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Proper thermal dissipation is an essential rule for nowadays electronics. The best operating temperature for the electronic components is 25 degrees (standard room temperature). Thermal dissipation in some commercial devices is not done properly which affects the lifetime and performance of the devices. So, embedding a compact automatic cooling Fan controller board would be useful. Also, it can be used to protect your own designed circuits and their power components, such as regulators, Mosfets, power transistors … etc.

Previously, I had introduced a circuit to control the cooling fans, however, my intention was not to use any microcontroller and keep it as simple as possible. So, the device was a simple ON/OFF switch for the FAN, depending on the defined temperature threshold. This time, I decided to design a complete and more professional circuit to control the majority of the standard FANs (25KHz PWM) using an LM35 temperature sensor and an ATTiny13 microcontroller.

I used SMD components and the PCB board is compact. It can control one or several standard 3-wires or 4-wires FANs, connected in parallel, such as CPU Fans. Moreover, the target device/component can be protected against over-temperature using a Relay. The user is also notified by visual/acoustic warnings (a flashing LED and a Buzzer).

To design the schematic and PCB, I used Altium Designer 22 and the SamacSys component libraries (Altium plugin). To get high-quality fabricated PCB boards, you can send the Gerbers to PCBWay and purchase original components using the I initially tested the circuit on a breadboard. I used the Siglent SDM3045X multimeter to accurately examine the voltages and the Siglent SDS1104X-E oscilloscope to examine the shape, duty cycle, and frequency of the PWM pulse.


- Supply Voltage: 12VDC (See text)
- Load Over-temperature Protection: Yes (above 60 degrees)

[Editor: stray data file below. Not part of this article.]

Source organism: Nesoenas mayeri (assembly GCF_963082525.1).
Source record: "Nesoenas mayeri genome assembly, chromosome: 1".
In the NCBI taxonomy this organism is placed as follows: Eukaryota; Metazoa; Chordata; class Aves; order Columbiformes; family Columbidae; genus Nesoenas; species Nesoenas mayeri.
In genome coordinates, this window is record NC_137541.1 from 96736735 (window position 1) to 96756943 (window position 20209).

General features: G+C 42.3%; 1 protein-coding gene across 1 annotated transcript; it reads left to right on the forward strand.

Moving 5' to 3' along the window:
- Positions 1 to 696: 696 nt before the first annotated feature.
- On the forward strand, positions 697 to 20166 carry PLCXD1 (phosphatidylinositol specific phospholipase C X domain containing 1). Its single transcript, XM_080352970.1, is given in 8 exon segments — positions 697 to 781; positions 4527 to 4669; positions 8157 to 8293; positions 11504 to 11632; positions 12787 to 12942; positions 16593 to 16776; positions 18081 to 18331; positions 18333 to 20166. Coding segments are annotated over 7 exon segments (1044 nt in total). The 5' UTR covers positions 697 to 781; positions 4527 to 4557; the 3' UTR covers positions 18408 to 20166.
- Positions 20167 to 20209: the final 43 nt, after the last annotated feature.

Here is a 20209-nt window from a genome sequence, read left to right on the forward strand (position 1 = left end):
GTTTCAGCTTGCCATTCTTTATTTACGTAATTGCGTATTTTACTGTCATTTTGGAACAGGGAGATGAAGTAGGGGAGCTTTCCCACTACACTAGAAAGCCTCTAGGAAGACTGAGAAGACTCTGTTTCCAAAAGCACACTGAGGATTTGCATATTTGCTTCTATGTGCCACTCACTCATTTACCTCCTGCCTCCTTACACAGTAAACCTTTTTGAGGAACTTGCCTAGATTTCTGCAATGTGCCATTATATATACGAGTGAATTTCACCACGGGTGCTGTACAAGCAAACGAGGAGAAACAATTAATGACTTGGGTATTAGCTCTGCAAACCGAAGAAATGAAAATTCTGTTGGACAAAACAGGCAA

- PWM Frequency: 25KHz
- FAN Voltage: 12VDC
- Maximum Load Voltage/Current: 250V-10A (AC/DC)
- Active Temperature Thresholds: 25C to 60C
- Over-temperature Warning: Yes (Flashing LED and Buzzer)

According to the ATTiny13 datasheet: “The ATtiny13 is a low-power CMOS 8-bit microcontroller based on the AVR enhanced RISC architecture. By executing powerful instructions in a single clock cycle, the ATtiny13 achieves throughputs approaching 1 MIPS per MHz allowing the system designer to optimize power consumption versus processing speed.”

I have configured the clock source of the IC1 for 9.6MHz, internal. It is enough for our applications without using an external clock source, such as a crystal. R1 is a pull-up resistor for the Reset pin to prevent the MCU to Reset unwantedly. C2 and C3 are decoupling capacitors to reduce the noise of the +5V supply.

Power Supply

The main component of the power supply is REG1, which is a 78L05 regulator [2]. I selected the SO-8 package for this regulator. P5 is a two-pins male XH connector that supplies the controlling board and FAN(s). The current of the supply voltage (12V) is dependent on the number of connected FANs, otherwise, the current consumption of the +5V supply rail is very low. R7 and C7 build a low-pass RC filter at the input to reduce the input noise as much as possible, however, the voltage drop on the RC filter is not significant to affect the operation of the regulator. D3 is an 0805 green LED that shows the proper supply provision and R8 limits the current to D3. C5 and C7 are used to reduce the output voltage noise.


The components of this section are R5, R6, P4, and D2. D2 is a 0805 red LED that flashes when over-temperature happens. R5 limits the D2 current. P4 is a 2-pins XH male connector that is used to connect a 5V buzzer. R6 limits the current to the buzzer.


The components of this section are Q1, D1, R4, C4, K1, and P3. K1 is a 12V-10A Relay that is used to switch OFF the load when over-temperature happens. It is normally closed (NC) which means the load is ON. D1 protects the Q1 against reverse currents of the Relay’s inductor and C4 damps the current spikes. Q1 is a 2N7002 [3] Mosfet that is used to switch the Relay. R4 is used to pull-down the gate pin of Q1 to avoid unwanted triggering.

LM35 Temperature Sensor

P1 is a 3-pins male XH connector that is used to connect the LM35 sensor to the board. You should mound the LM35 on the heatsink using thermal glue and use a short wire to connect the sensor to the board. C1 is a decoupling capacitor that is used to reduce noise.

AVR ISP Programmer

ISP is a 5-pins male header that is used to program the microcontroller onboard. You can use whatever programmer you like, such as the cheap USBasp programmer or similar.


P2 is a 3-pins XH male connector that is used to connect the Fan(s) to the board. Q2 is used to transfer the PWM pulses to the control pin of the Fan. R2 is a 10K pull-up resistor that shifts the 5V PWM signal level to 12V. R3 is a pull-down resistor to avoid unwanted triggering of the gate pin of Q3. Figure 2 shows a typical Intel CPU Fan which could be one of your options to cool down the components, using this controller board.”

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